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Thursday, December 1, 2016

Helium In Groundwater Could Be Sign Of Potential Earthquake

Researchers at the University of Tokyo and their collaborators believe they have found a relationship between helium levels in groundwater and the amount of stress exerted on inner rock layers of the Earth, found at locations near the epicenter of the 2016 Kumamoto earthquake—all of which means that finding helium in the groundwater could be a sign of an upcoming earthquake.

The scientists hope the finding will lead to the development of a monitoring system that catches stress changes that could forecast big earthquakes.

The University of Tokyo scientists found that when stress exerted on the earth’s crust was high, the levels of a helium isotope, helium-4, released in the groundwater was also high at sites near the epicenter of the 2016 Kumamoto earthquake, a 7.3 Magnitude earthquake in southwestern Japan in April of 2016 that caused 50 deaths.

The team used a submersible pump in deep wells to obtain groundwater samples at depths of 280 to 1,300 meters from seven locations in the fault zones surrounding the epicenter 11 days after the earthquake in April 2016. They compared the helium-4 levels derived from chemical analyses of these samples with those of identical analyses performed in 2010.

“After careful analysis and calculations, we concluded that the levels of helium-4 had increased in samples that were collected near the epicenter due to the gas released by the rock fractures,” says the study’s lead author Sano Yuji (surname first), a professor at the University of Tokyo’s Atmosphere Ocean Research Institute.

The researchers also estimated the amount of helium released by the rocks from the change of helium content in groundwater based on certain assumptions. They also calculated the amount of strain change at the sites for groundwater sample collection using satellite data. Combined, the researchers found a positive correlation between helium amounts in groundwater and the strain change, in which helium content was higher in areas near the epicenter, while concentrations fell further away from the most intense seismic activity.

More studies should be conducted to verify our correlation in other earthquake areas,” says Sano. “It is important to make on-site observations in studying earthquakes and other natural phenomena, as this approach provided us with invaluable insight in investigating the Kumamoto earthquake.”

The scientific paper was produced by: Sano Yuji, Takahata Naoto, Kagoshima Takanori, Shibata Tomo, Onoue Tetsuji and Dapeng Zhao, "Groundwater helium anomaly reflects strain change during the 2016 Kumamoto earthquake in Southwest Japan", Scientific Reports Online Edition: 2016/11/29.

So… the hope is that one day… when you start hearing your friends talk like Alvin. Simon & Theodore (Alvin & The Chipmunks) and there aren’t any party balloons in the general vicinity, you should be aware that there’s a big earthquake imminent. Kidding, of course.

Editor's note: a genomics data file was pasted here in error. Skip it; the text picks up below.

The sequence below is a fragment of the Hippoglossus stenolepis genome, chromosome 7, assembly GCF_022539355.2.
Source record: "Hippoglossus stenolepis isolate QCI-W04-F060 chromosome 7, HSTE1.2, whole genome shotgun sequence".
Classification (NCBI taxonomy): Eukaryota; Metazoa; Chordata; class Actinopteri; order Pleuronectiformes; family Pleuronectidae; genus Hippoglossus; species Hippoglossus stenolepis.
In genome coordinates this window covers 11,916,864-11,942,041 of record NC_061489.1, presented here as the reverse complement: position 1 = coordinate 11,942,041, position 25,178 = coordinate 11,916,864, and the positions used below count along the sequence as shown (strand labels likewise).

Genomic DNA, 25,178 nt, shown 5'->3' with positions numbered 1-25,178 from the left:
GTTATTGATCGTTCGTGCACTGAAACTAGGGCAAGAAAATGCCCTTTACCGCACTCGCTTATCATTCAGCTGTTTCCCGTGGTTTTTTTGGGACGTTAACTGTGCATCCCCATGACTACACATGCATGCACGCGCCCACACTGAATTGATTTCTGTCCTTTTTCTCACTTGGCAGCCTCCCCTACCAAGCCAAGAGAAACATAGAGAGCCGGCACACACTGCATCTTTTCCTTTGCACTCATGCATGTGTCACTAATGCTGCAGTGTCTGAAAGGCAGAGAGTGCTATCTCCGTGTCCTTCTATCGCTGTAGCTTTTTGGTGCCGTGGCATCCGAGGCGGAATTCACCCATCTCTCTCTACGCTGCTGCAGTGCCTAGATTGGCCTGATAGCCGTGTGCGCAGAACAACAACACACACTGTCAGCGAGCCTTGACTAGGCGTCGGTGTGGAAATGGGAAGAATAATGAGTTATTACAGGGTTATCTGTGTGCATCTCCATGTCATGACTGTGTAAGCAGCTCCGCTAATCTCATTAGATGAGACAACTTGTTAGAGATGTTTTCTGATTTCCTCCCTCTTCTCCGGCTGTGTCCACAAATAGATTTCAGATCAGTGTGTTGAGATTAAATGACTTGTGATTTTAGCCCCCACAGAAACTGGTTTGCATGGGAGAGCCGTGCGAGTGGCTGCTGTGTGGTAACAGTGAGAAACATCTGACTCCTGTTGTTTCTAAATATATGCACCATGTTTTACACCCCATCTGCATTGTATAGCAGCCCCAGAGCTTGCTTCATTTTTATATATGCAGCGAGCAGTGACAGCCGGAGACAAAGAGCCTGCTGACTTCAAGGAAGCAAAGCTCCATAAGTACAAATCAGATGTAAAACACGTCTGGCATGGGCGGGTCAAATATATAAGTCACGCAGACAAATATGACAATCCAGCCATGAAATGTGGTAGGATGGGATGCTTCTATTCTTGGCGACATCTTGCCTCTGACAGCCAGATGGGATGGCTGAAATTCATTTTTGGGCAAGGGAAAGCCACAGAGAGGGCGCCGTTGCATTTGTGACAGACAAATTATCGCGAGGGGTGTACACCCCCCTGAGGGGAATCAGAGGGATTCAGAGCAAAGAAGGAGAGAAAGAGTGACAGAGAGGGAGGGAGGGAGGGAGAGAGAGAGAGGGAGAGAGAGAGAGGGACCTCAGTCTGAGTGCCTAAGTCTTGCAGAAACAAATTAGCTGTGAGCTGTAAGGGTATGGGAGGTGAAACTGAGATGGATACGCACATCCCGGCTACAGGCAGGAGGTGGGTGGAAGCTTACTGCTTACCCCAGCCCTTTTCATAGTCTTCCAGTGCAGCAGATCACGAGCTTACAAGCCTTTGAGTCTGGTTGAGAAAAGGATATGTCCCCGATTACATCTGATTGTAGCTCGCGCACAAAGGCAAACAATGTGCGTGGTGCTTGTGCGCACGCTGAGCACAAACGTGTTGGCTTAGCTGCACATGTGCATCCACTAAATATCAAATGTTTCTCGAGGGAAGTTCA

But could you imagine thousands of people running around the streets of Tokyo screaming in a high-pitched helium voice as the clue that the big one is coming? What an awful way to go, Alvin.

Still, at least this research by the University of Tokyo team seems to be onto something… I think the trick, however is that they need to have a base sample of the amount of helium present at a particular area.. then that area has to be hit by an earthquake… and then they can test helium levels afterwards…

BUT... where do you seek out places to establish baseline groundwater helium levels?

I suppose one could predict that areas along a fault line are more likely to be hit by earthquakes and could test helium levels in the groundwater there… but it still seems a bit hit or miss as a means to establishing a true earthquake prediction solution.

I think, however, that the helium effect could be used as a PART of an earthquake predictor along with other measurable factors.

Scientists are still trying to prove conclusively that earthquakes are caused by volcanic eruptions—or that volcanic eruptions are caused by earthquakes or that there is no correlation between the two. My bet is on one of the first two seismic options.

As stupid as it sounds, catfish have been thought of as earthquake indicators. Because catfish respond enthusiastically to changes in electric fields that can (not always) occur before an earthquake, scientist have been observing them… watching ponds to see hyperactive catfish activity of thrashing about s though they were in a mosh pit at a Pantera concert back in the 1980s.

Dogs, cats and birds are also better attuned to upcoming earthquake activity… but that might only provide seconds of per-earthquake knowledge. Maybe the ears simply sense vibrations before the human… but do they do so before a seismograph feels the earthquake? I don’t know.

Apparently chickens stop laying eggs before an earthquake… I’m unsure if that involves butt clenching or crossing of drumsticks…

Usually before any BIG earthquake, there are a few small tremors (which could be as dangerous)… so there’s that predictor… then again… when Toronto had a minor rumble 10 years ago (it felt like a heavy truck driving by outside)… there was no pre-indicating tremor - unless that was the tremor… and even then, there was no big earthquake to follow… unless that’s all it was… sometimes, Dr. Freud, a cigar is just a cigar.

There’s also something called earthquake lights… an emission of strange lights from the ground that occur days to seconds ahead o a big earthquake…& some say this is the cause of massive numbers of UFO sightings… but not every earthquake sees an emission of these weird lights - short blue flames or forks of light coming up from the ground… hey, I want to believe.

Somewhere my rooster isn’t laying any eggs,
Andrew Joseph

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